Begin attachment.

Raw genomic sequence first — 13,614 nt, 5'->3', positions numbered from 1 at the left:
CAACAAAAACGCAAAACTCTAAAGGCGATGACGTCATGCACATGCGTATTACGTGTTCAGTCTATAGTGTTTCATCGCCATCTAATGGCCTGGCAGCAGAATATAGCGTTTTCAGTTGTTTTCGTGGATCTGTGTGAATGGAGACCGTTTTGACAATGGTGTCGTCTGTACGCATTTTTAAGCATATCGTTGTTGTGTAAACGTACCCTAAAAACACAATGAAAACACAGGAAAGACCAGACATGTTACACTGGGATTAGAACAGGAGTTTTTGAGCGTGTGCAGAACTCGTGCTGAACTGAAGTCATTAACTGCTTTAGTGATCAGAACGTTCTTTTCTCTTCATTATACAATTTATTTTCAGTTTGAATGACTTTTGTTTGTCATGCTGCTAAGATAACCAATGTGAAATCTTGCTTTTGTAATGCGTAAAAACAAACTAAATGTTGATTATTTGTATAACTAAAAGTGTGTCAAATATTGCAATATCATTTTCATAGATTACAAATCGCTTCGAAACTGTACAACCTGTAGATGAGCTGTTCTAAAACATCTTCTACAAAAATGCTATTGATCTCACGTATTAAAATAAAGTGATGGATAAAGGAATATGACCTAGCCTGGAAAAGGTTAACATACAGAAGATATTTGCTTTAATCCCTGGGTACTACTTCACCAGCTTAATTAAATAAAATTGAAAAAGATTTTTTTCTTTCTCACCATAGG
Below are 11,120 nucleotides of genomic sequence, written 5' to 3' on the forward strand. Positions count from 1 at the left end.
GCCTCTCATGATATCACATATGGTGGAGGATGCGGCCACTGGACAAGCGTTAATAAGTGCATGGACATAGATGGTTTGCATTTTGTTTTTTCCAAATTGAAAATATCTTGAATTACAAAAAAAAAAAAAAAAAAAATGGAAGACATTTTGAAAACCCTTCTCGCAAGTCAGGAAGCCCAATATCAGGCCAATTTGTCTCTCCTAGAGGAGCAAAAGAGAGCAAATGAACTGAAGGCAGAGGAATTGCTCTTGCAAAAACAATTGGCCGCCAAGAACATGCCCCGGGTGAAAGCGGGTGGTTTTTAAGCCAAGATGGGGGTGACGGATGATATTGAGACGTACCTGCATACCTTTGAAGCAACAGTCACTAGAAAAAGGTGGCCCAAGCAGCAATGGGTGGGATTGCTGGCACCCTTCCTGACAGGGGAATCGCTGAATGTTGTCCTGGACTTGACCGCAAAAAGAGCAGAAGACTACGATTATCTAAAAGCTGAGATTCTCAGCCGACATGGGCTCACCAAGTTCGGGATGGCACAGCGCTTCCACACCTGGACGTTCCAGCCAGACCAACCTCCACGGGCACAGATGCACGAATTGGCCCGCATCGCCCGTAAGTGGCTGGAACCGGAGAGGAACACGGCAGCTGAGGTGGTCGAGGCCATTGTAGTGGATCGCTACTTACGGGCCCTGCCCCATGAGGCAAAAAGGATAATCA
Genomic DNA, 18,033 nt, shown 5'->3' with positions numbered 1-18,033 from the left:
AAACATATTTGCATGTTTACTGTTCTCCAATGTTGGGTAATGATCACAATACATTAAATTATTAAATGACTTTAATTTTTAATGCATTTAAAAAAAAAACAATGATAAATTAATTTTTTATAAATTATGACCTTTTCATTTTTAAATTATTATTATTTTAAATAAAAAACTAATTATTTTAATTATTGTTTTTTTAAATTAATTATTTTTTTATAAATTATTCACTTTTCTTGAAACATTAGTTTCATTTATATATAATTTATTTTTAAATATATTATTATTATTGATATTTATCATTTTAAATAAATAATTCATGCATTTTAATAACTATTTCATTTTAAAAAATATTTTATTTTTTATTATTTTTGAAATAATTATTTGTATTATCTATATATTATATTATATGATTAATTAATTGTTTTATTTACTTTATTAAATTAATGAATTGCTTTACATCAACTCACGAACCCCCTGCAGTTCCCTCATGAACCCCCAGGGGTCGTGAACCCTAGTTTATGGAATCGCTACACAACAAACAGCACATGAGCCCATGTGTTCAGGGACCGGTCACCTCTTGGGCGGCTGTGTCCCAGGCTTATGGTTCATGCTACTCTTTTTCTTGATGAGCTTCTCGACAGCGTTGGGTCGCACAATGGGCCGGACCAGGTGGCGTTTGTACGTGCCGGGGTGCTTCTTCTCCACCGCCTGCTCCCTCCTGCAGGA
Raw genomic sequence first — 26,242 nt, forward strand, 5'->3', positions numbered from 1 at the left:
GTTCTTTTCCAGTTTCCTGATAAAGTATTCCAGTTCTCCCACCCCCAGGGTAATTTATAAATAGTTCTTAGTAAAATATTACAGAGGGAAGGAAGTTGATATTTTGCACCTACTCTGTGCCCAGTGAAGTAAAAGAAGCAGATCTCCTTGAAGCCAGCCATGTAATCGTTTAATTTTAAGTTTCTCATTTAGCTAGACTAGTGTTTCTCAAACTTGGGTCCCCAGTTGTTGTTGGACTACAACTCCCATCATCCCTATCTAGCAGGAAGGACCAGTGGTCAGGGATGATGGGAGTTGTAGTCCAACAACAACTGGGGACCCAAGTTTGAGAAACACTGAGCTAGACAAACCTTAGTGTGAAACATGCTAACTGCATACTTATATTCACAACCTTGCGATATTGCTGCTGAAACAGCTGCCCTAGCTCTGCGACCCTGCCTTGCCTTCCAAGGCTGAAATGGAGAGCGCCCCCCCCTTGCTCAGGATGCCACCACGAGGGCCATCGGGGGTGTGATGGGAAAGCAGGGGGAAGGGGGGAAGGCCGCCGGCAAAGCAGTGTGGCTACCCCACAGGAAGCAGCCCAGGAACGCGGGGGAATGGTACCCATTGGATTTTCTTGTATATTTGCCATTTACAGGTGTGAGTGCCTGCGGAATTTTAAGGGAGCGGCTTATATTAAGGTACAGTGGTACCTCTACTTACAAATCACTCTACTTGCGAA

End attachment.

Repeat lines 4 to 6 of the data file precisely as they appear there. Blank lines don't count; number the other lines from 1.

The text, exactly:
GCCTCTCATGATATCACATATGGTGGAGGATGCGGCCACTGGACAAGCGTTAATAAGTGCATGGACATAGATGGTTTGCATTTTGTTTTTTCCAAATTGAAAATATCTTGAATTACAAAAAAAAAAAAAAAAAAAATGGAAGACATTTTGAAAACCCTTCTCGCAAGTCAGGAAGCCCAATATCAGGCCAATTTGTCTCTCCTAGAGGAGCAAAAGAGAGCAAATGAACTGAAGGCAGAGGAATTGCTCTTGCAAAAACAATTGGCCGCCAAGAACATGCCCCGGGTGAAAGCGGGTGGTTTTTAAGCCAAGATGGGGGTGACGGATGATATTGAGACGTACCTGCATACCTTTGAAGCAACAGTCACTAGAAAAAGGTGGCCCAAGCAGCAATGGGTGGGATTGCTGGCACCCTTCCTGACAGGGGAATCGCTGAATGTTGTCCTGGACTTGACCGCAAAAAGAGCAGAAGACTACGATTATCTAAAAGCTGAGATTCTCAGCCGACATGGGCTCACCAAGTTCGGGATGGCACAGCGCTTCCACACCTGGACGTTCCAGCCAGACCAACCTCCACGGGCACAGATGCACGAATTGGCCCGCATCGCCCGTAAGTGGCTGGAACCGGAGAGGAACACGGCAGCTGAGGTGGTCGAGGCCATTGTAGTGGATCGCTACTTACGGGCCCTGCCCCATGAGGCAAAAAGGATAATCA
Genomic DNA, 18,033 nt, shown 5'->3' with positions numbered 1-18,033 from the left:
AAACATATTTGCATGTTTACTGTTCTCCAATGTTGGGTAATGATCACAATACATTAAATTATTAAATGACTTTAATTTTTAATGCATTTAAAAAAAAAACAATGATAAATTAATTTTTTATAAATTATGACCTTTTCATTTTTAAATTATTATTATTTTAAATAAAAAACTAATTATTTTAATTATTGTTTTTTTAAATTAATTATTTTTTTATAAATTATTCACTTTTCTTGAAACATTAGTTTCATTTATATATAATTTATTTTTAAATATATTATTATTATTGATATTTATCATTTTAAATAAATAATTCATGCATTTTAATAACTATTTCATTTTAAAAAATATTTTATTTTTTATTATTTTTGAAATAATTATTTGTATTATCTATATATTATATTATATGATTAATTAATTGTTTTATTTACTTTATTAAATTAATGAATTGCTTTACATCAACTCACGAACCCCCTGCAGTTCCCTCATGAACCCCCAGGGGTCGTGAACCCTAGTTTATGGAATCGCTACACAACAAACAGCACATGAGCCCATGTGTTCAGGGACCGGTCACCTCTTGGGCGGCTGTGTCCCAGGCTTATGGTTCATGCTACTCTTTTTCTTGATGAGCTTCTCGACAGCGTTGGGTCGCACAATGGGCCGGACCAGGTGGCGTTTGTACGTGCCGGGGTGCTTCTTCTCCACCGCCTGCTCCCTCCTGCAGGA